The Beginner's guide to Korean Cooking

Good-to-have ingredients

If I run out of any of these, I feel uncomfortable. The good thing about most of them is that you can store them for a long time in the fridge or freezer. I don’t always keep extras of all of these ingredients at all times, but I always buy more when they run out.

 

Dried anchovies (myeolchi)

Dried anchovies are used in stews, stocks, and some side dishes. They are essential for making ddeokbokki, baechu doenjangguk, and doenjangjjigae. Stores usually sell 3 types of dried anchovies, based on the size of the anchovy: large, medium, and small.

The large size (between 2½ to 3 inches long) is usually used to make stock. Medium (between 1½ to 2 inches) sized anchovies are eaten as a side dish. The smallest size, less than ½ inches, can be eaten as a side dish, too.

Store in the freezer.

See all recipes that use myeolchi

 

Seaweed paper (kim)

Kim is very handy: you can make gimbap with it, or roast and crush it to use as a garnish for your stir-fried rice, bibimbap, or rice cake soup.

Having kim in the freezer means I can make a nutritious, fast, delicious meal anytime in the form of a quick roll. I just roast a sheet of paper and then roll up some rice and maybe add some chopped kimchi to it. It’s the Korean equivalent of a sandwich.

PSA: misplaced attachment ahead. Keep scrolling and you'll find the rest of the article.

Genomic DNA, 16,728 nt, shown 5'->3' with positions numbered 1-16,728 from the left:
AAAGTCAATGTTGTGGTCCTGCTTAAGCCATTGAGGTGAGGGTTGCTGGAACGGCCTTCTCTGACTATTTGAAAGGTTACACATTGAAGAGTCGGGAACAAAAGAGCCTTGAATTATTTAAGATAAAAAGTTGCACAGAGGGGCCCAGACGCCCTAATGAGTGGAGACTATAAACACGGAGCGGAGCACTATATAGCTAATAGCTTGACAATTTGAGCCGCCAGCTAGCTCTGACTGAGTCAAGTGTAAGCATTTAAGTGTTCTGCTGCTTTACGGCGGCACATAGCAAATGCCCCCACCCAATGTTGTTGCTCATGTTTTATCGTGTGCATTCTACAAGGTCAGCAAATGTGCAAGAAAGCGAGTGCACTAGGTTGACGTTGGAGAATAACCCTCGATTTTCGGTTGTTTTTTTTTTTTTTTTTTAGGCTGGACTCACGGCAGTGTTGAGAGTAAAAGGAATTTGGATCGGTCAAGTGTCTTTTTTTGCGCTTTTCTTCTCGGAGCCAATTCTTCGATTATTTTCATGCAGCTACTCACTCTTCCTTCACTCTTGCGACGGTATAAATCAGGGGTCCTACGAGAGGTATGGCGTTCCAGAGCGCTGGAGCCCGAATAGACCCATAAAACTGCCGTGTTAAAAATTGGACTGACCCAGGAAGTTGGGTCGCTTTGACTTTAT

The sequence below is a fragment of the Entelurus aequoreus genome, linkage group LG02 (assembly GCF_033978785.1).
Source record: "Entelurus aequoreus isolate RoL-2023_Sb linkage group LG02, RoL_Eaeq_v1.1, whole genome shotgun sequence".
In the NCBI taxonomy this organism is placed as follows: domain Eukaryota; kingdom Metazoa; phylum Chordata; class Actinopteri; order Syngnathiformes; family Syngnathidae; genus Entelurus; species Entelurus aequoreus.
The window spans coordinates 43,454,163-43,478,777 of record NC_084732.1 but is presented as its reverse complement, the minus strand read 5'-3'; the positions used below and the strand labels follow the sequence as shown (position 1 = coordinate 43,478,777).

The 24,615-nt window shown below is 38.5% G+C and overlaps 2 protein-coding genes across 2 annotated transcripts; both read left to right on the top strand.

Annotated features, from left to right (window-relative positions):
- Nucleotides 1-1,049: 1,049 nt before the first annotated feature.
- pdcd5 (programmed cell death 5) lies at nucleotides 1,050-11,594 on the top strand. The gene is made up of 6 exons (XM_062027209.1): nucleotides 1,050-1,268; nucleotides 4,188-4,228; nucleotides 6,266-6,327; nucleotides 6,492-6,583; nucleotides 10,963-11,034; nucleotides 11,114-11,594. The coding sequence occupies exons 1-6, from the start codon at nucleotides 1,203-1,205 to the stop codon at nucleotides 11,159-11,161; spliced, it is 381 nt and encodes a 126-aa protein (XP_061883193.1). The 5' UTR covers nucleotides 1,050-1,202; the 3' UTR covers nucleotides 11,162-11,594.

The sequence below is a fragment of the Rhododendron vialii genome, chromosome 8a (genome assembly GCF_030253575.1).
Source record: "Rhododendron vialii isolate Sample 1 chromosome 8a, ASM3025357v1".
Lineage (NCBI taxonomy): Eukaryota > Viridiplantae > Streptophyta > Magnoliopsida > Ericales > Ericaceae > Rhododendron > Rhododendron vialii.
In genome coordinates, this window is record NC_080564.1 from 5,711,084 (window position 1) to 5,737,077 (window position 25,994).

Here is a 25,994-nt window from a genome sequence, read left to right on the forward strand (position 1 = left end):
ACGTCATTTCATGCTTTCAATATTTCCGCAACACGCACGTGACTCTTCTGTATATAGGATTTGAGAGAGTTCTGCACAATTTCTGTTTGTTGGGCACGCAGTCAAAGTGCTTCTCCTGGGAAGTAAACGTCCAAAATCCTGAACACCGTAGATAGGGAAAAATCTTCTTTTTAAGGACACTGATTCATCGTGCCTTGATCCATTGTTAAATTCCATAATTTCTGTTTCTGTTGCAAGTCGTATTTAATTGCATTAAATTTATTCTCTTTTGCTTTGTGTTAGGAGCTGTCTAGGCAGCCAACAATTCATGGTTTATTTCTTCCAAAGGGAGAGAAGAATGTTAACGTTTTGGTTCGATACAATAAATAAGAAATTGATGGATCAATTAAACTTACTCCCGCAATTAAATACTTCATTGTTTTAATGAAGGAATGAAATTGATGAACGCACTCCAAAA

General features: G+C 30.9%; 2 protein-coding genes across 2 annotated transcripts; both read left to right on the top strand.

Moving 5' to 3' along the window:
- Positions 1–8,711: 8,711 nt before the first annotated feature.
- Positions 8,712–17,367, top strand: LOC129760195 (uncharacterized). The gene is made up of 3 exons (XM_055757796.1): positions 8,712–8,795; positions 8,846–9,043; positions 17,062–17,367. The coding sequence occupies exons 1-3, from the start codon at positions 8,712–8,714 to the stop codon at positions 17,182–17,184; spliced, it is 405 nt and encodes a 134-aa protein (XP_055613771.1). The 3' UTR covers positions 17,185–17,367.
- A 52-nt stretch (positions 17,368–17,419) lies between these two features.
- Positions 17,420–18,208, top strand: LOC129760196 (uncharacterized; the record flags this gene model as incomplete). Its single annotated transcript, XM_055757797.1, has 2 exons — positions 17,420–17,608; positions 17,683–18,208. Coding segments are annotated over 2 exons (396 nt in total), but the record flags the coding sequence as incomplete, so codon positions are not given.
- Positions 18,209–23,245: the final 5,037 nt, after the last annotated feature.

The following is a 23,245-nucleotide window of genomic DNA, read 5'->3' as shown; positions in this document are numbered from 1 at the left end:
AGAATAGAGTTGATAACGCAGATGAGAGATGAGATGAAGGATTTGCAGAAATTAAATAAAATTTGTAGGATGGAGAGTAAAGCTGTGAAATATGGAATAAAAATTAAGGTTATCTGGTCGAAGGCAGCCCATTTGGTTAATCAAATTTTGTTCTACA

Store in the freezer.

See all recipes that use kim

 

dried shiitake

Dried shiitake mushrooms (pyogobeoseot)

These mushrooms usually need to be first prepared by soaking them in cold or warm water until they’re soft. Then you can make a simple, all-purpose, delicious Korean stock from them by boiling with dried anchovies, dried kelp, water, onion, and radish.

Dried shiitake mushrooms are also a very important ingredient in japchae, and they can be used as a vegetarian substitute for pork or beef.

Store in the pantry or freezer.

See all recipes that use shiitake mushrooms

 

Thin noodles (somyeon)

These thin noodles are used in some classic Korean dishes. One of my favorites is bibimguksu, which can be prepared for a quick lunch by mixing cooked noodles with chopped kimchi, hot pepper paste, garlic, sugar, and sesame oil. Simple and delicious.

Store in a cool, dry place.

See all recipes that use these noodles

 

Korean radish

Radish or daikon (mu)

I use mu all the time to make kimchi, in soups like bugeoguk, and stocks.

Store in your fridge crisper, wrapped in a newspaper and a plastic bag. It should last for 2 weeks. Longer than that and it will wither and become spongelike.

See all recipes that use Korean radish

 

Sweet rice flour (chapssalgaru)

With this flour I can make Korean style mochi (chapssalddeok), sesame seed porridge, or injeolmi in 10 minutes. I also use it when I make paste for kimchi, and adding it to the batter of a pancake will make it crispy and a little chewy.

I use Mochiko brand, which is conveniently packaged in a box, not a bag. This flour is sometimes known as “glutinous rice flour” (it doesn’t have gluten, it just means it’s sticky like glue), “glutinous rice powder”, “sweet glutinous rice flour” or even “mochi flour.”

See all recipes that use sweet rice flour

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